Today is the seven-year anniversary of Mom’s death, and 12 days since we lost Dad. I still can’t believe they both died at the end of a spring semester, as I was about to embark on a sabbatical when I could spend more time with them. As teachers themselves, I’m sure they would have hung on if they could have. I love the way these photos capture our annual treks around America in a trailer, complete with dog (and usually a cat) — looking at maps, planning itineraries. This was the blessing of having teachers as parents: summers free to travel and really learn the world. It’s interesting that we worked best as a family when we were packed together in the smallest space and disconnected from our usual work and school lives. I vividly remember a couple pulling next to us on a highway somewhere, as we pulled our camper in a brown station wagon with a canoe tied to the top. “You’re beautiful! The American dream,” the woman hollered to us. These photos capture that; they look almost like ads, the color is so brilliant, our faces so happy and intent.

Even then I knew all was not as idyllic as it seemed, but I still loved those summers. My parents’ marriage didn’t last, but they gave my brother and me this incredible experience of discovering in person the 48 contiguous states. I wish more Americans traveled in their own country now as they did back then; that was actually one of the perks of the pandemic, many people did discover their own backyard. But now the rich fly to foreign lands, the poor can’t afford the cost of gas, and the middle class is an endangered species.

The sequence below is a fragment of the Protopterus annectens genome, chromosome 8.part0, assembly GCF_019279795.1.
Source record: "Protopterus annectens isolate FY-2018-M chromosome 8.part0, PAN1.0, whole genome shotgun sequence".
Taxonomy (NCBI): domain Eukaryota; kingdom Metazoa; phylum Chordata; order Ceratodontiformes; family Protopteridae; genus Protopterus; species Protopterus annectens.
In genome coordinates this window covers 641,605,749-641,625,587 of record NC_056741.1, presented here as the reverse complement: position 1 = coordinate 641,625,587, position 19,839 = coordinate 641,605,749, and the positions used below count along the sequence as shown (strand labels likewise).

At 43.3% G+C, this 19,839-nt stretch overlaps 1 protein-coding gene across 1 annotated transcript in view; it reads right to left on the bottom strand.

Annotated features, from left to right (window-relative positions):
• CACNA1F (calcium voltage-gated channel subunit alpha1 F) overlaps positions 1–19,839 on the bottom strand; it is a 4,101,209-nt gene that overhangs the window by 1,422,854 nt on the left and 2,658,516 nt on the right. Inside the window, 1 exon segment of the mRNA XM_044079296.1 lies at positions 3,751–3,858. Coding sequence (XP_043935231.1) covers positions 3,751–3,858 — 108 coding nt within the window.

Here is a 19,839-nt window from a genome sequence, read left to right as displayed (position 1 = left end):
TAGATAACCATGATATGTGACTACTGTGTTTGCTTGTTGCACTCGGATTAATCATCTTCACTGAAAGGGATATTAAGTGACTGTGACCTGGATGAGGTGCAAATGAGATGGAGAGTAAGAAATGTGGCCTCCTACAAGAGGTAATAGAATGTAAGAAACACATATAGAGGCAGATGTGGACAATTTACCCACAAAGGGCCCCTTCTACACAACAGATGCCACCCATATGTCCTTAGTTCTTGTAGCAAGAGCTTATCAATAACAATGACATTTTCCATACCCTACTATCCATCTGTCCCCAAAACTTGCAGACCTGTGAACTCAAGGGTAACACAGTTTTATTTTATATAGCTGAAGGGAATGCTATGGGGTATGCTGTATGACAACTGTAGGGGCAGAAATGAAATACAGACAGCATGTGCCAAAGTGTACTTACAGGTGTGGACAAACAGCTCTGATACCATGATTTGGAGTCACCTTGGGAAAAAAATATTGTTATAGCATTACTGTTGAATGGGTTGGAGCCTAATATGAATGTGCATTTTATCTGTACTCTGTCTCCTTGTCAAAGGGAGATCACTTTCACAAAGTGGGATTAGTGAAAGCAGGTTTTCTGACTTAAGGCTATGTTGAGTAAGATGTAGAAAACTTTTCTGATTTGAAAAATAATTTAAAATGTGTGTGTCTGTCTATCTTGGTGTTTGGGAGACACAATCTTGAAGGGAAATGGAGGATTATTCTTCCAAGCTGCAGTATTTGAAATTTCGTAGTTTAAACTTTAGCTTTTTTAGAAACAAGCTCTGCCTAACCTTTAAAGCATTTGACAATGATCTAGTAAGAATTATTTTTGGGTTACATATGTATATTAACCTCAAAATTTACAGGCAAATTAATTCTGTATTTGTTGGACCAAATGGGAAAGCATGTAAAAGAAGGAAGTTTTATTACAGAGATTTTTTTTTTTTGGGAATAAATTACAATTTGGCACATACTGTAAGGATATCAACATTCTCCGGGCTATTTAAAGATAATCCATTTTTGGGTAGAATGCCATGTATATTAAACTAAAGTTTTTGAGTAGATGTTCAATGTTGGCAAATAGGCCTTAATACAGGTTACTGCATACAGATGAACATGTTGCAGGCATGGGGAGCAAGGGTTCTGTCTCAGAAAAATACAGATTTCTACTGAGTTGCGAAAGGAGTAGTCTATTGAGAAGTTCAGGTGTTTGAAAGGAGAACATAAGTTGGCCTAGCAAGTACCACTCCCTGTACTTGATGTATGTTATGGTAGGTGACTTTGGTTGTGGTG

Mostly I miss my parents, and families that saw the country together through car windows, instead of performing for their screens.

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